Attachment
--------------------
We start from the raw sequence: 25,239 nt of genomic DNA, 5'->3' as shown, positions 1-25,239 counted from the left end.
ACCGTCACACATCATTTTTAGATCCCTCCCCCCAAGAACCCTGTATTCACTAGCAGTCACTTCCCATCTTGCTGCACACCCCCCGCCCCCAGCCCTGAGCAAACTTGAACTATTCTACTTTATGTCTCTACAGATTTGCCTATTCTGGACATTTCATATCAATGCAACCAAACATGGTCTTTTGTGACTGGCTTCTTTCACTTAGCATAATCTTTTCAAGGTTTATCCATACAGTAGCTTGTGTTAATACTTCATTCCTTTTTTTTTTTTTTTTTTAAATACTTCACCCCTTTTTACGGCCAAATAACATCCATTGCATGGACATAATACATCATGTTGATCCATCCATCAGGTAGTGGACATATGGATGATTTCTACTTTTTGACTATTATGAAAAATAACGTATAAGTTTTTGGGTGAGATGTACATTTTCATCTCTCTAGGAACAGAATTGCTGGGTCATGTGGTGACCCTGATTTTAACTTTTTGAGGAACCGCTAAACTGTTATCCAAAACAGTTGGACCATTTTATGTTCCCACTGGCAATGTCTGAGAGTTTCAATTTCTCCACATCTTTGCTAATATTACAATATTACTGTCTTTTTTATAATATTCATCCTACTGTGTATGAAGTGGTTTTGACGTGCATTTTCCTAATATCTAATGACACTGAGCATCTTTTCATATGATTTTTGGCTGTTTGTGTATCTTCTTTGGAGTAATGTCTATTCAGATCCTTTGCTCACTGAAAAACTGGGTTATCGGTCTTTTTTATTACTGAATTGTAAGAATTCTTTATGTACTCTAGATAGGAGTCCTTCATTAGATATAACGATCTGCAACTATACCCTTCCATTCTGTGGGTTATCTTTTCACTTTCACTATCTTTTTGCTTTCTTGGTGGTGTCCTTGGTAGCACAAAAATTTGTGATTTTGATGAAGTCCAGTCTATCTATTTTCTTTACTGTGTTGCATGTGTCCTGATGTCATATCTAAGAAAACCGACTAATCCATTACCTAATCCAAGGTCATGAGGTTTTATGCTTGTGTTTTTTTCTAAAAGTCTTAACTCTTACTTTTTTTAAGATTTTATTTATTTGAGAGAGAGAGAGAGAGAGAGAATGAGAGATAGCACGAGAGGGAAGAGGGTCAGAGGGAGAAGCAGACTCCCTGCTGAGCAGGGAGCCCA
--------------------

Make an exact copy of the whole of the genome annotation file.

We start from the raw sequence: 25,239 nt of genomic DNA, 5'->3' as shown, positions 1-25,239 counted from the left end.
ACCGTCACACATCATTTTTAGATCCCTCCCCCCAAGAACCCTGTATTCACTAGCAGTCACTTCCCATCTTGCTGCACACCCCCCGCCCCCAGCCCTGAGCAAACTTGAACTATTCTACTTTATGTCTCTACAGATTTGCCTATTCTGGACATTTCATATCAATGCAACCAAACATGGTCTTTTGTGACTGGCTTCTTTCACTTAGCATAATCTTTTCAAGGTTTATCCATACAGTAGCTTGTGTTAATACTTCATTCCTTTTTTTTTTTTTTTTTTAAATACTTCACCCCTTTTTACGGCCAAATAACATCCATTGCATGGACATAATACATCATGTTGATCCATCCATCAGGTAGTGGACATATGGATGATTTCTACTTTTTGACTATTATGAAAAATAACGTATAAGTTTTTGGGTGAGATGTACATTTTCATCTCTCTAGGAACAGAATTGCTGGGTCATGTGGTGACCCTGATTTTAACTTTTTGAGGAACCGCTAAACTGTTATCCAAAACAGTTGGACCATTTTATGTTCCCACTGGCAATGTCTGAGAGTTTCAATTTCTCCACATCTTTGCTAATATTACAATATTACTGTCTTTTTTATAATATTCATCCTACTGTGTATGAAGTGGTTTTGACGTGCATTTTCCTAATATCTAATGACACTGAGCATCTTTTCATATGATTTTTGGCTGTTTGTGTATCTTCTTTGGAGTAATGTCTATTCAGATCCTTTGCTCACTGAAAAACTGGGTTATCGGTCTTTTTTATTACTGAATTGTAAGAATTCTTTATGTACTCTAGATAGGAGTCCTTCATTAGATATAACGATCTGCAACTATACCCTTCCATTCTGTGGGTTATCTTTTCACTTTCACTATCTTTTTGCTTTCTTGGTGGTGTCCTTGGTAGCACAAAAATTTGTGATTTTGATGAAGTCCAGTCTATCTATTTTCTTTACTGTGTTGCATGTGTCCTGATGTCATATCTAAGAAAACCGACTAATCCATTACCTAATCCAAGGTCATGAGGTTTTATGCTTGTGTTTTTTTCTAAAAGTCTTAACTCTTACTTTTTTTAAGATTTTATTTATTTGAGAGAGAGAGAGAGAGAGAGAATGAGAGATAGCACGAGAGGGAAGAGGGTCAGAGGGAGAAGCAGACTCCCTGCTGAGCAGGGAGCCCA